AUBURN — Nate Pushard and Scott Annear have been collaborating on the baseball diamond for three years. It’s been a coach/player collaboration thus far.

That venture will end in a few weeks, but they may yet have another in store after Pushard’s high school career ends.

“We have a joke that we’re going to write a ‘Baseball for Dummies’ book together,” said Annear, EL’s baseball coach.

Annear learned early on that if baseball is the subject and Pushard, the Red Eddies’ senior pitcher/third baseman, has heard it, read it or observed it, he’s absorbed it and put it in the memory bank for future use.

That can be invaluable in baseball, the ultimate game of adjustments, as Pushard has already been reminded this season. 

He went from trying to be too fine and laboring through his first mound start of the season, a 6-4 loss to Skowhegan on Opening Day, to a surgically efficient five-hit shutout of Hampden last Saturday.

“My first outing, I wasn’t really locating the ball very well. I was trying to do too much, trying to throw too many strikeout pitches and not enough strikes,” he said. “So I just moved the fastball around and located my off-speed pitches.”

A three-year starter, Pushard learned the value of control watching predecessors such as Luke Farrago and Nate Blais, who took him under their wing his sophomore year.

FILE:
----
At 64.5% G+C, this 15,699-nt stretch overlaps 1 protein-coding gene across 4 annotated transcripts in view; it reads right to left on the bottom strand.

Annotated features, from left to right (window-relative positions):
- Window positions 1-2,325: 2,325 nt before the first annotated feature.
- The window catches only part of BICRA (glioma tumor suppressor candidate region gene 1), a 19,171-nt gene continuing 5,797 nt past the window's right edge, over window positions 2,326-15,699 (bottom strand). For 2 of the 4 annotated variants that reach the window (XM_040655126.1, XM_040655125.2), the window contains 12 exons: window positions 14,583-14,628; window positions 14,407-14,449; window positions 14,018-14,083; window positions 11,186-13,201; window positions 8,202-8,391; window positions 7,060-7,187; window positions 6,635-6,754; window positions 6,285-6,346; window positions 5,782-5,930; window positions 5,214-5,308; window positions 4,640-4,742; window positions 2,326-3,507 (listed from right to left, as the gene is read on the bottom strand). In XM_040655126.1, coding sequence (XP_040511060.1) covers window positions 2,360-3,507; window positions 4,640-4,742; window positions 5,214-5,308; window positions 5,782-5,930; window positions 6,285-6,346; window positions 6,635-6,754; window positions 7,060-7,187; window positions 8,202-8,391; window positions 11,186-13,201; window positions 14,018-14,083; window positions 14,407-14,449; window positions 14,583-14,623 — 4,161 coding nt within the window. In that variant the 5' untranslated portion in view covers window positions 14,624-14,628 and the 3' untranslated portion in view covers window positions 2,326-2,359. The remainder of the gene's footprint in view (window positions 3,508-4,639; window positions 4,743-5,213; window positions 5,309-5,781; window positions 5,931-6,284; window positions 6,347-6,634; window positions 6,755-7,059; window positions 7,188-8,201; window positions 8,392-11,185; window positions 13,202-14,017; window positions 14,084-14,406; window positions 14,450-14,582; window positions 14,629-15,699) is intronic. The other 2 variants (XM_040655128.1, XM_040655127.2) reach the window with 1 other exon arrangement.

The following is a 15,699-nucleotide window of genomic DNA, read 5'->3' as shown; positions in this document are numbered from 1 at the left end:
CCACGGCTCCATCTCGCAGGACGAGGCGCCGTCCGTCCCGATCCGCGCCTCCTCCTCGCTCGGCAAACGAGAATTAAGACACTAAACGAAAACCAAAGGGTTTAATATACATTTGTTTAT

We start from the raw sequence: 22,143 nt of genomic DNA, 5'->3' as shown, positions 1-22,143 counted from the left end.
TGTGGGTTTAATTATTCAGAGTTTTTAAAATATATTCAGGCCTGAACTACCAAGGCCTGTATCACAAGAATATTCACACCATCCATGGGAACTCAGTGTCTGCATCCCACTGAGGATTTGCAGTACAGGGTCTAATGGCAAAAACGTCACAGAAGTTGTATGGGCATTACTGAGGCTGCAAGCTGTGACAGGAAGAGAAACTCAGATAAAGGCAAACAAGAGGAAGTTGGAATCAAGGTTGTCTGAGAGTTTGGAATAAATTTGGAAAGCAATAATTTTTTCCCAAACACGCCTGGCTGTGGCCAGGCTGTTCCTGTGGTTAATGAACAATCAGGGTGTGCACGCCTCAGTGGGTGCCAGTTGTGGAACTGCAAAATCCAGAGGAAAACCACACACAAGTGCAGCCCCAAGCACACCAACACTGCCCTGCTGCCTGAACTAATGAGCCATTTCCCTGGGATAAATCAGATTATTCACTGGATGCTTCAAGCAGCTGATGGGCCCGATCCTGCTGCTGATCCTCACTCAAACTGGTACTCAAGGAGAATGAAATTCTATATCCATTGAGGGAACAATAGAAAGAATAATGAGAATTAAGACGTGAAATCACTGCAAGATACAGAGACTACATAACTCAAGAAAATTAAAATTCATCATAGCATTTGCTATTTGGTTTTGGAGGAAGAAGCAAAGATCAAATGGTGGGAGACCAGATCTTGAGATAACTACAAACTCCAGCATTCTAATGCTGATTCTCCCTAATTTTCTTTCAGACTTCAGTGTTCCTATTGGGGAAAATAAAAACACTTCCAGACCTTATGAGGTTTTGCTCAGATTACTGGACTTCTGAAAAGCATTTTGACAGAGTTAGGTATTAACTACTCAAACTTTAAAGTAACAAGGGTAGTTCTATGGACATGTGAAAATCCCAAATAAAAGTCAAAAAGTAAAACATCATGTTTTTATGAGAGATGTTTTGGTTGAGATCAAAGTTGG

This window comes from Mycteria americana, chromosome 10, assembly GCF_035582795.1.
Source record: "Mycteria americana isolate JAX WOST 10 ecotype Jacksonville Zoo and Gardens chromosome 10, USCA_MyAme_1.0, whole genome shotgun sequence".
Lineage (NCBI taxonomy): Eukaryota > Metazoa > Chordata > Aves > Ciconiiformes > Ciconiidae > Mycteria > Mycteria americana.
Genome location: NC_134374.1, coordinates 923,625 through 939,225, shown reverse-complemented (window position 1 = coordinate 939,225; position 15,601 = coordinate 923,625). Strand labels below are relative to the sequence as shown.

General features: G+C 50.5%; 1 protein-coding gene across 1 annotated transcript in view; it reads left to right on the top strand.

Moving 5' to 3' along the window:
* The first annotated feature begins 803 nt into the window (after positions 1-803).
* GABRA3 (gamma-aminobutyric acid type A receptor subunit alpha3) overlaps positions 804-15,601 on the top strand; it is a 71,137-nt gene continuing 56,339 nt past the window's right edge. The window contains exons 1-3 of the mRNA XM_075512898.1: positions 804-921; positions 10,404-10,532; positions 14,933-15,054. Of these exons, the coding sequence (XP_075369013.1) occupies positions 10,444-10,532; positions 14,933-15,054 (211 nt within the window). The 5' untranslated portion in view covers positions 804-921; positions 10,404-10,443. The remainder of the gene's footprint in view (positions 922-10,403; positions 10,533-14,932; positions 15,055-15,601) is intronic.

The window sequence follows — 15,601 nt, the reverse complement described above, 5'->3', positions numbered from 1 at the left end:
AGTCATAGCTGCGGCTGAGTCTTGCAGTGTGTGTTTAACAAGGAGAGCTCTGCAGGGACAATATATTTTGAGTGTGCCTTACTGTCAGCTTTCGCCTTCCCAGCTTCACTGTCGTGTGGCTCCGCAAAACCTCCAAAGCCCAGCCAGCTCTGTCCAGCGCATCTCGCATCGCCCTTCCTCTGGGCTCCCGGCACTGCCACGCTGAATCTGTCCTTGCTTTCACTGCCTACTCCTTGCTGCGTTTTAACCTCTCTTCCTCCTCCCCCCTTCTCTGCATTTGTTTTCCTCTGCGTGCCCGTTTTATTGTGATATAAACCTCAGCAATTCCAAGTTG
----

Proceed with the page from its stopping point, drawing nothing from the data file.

“I just watched how they controlled themselves on the field, don’t get too high or too low, and I’ve tried to model myself after that,” he said.

Annear was impressed with his youngest hurler’s willingness to learn.

“He has a great passion for being around the game of baseball, so he wanted to talk baseball, wanted to listen to baseball, just observe what everyone else was doing,” Annear said.

Pushard puts the passion to good use, whether it’s in the weight room or working at his craft, whether it’s pitching, hitting and fielding.

“He never allows himself to be satisfied,” Annear said.

The studious sophomore has become a workhorse for the Red Eddies, joining fellow senior Mike Hammond at the top of the rotation. Pushard’s blanking of Hampden was the second of back-to-back shutouts with Hammond, who spun his gem against Lawrence three days before.

“Me and Mikey just build on each other if one of us has a good start,” Pushard said.

The duo showed the utmost confidence in EL’s improved defense in those outings. Pushard knows how to throw the leather himself when he moves from the mound to the hot corner.

He’s also a cornerstone of the Eddies’ lineup, usually batting in the No. 3 spot or cleanup.

“He’s got a lot of pop in his bat,” Annear said. “He has the potential to pull the ball or drive it the other way with a tremendous amount of authority. When he’s clicking it’s kind of like one of those bell-weathers that we’re swinging well today, because typically he has men on base in front of him, and if he’s getting those guys home then we’re scoring runs.” 

After struggling to score runs consistently last year, the Eddies have shown signs of breaking out while splitting their first six games. Pushard, who is headed for the University of Maine at Farmington next fall to become a teacher and play baseball, expects the offense to start pulling more weight.

“We had the talent last year during high school ball, but I don’t think it really clicked,” he said. “But during Legion season (playing for New Auburn), we really hit well as a team and were pretty successful doing it. I think with the same group of guys pretty much that we had in Legion, I’m pretty confident that we’re going to have a good, solid lineup.”


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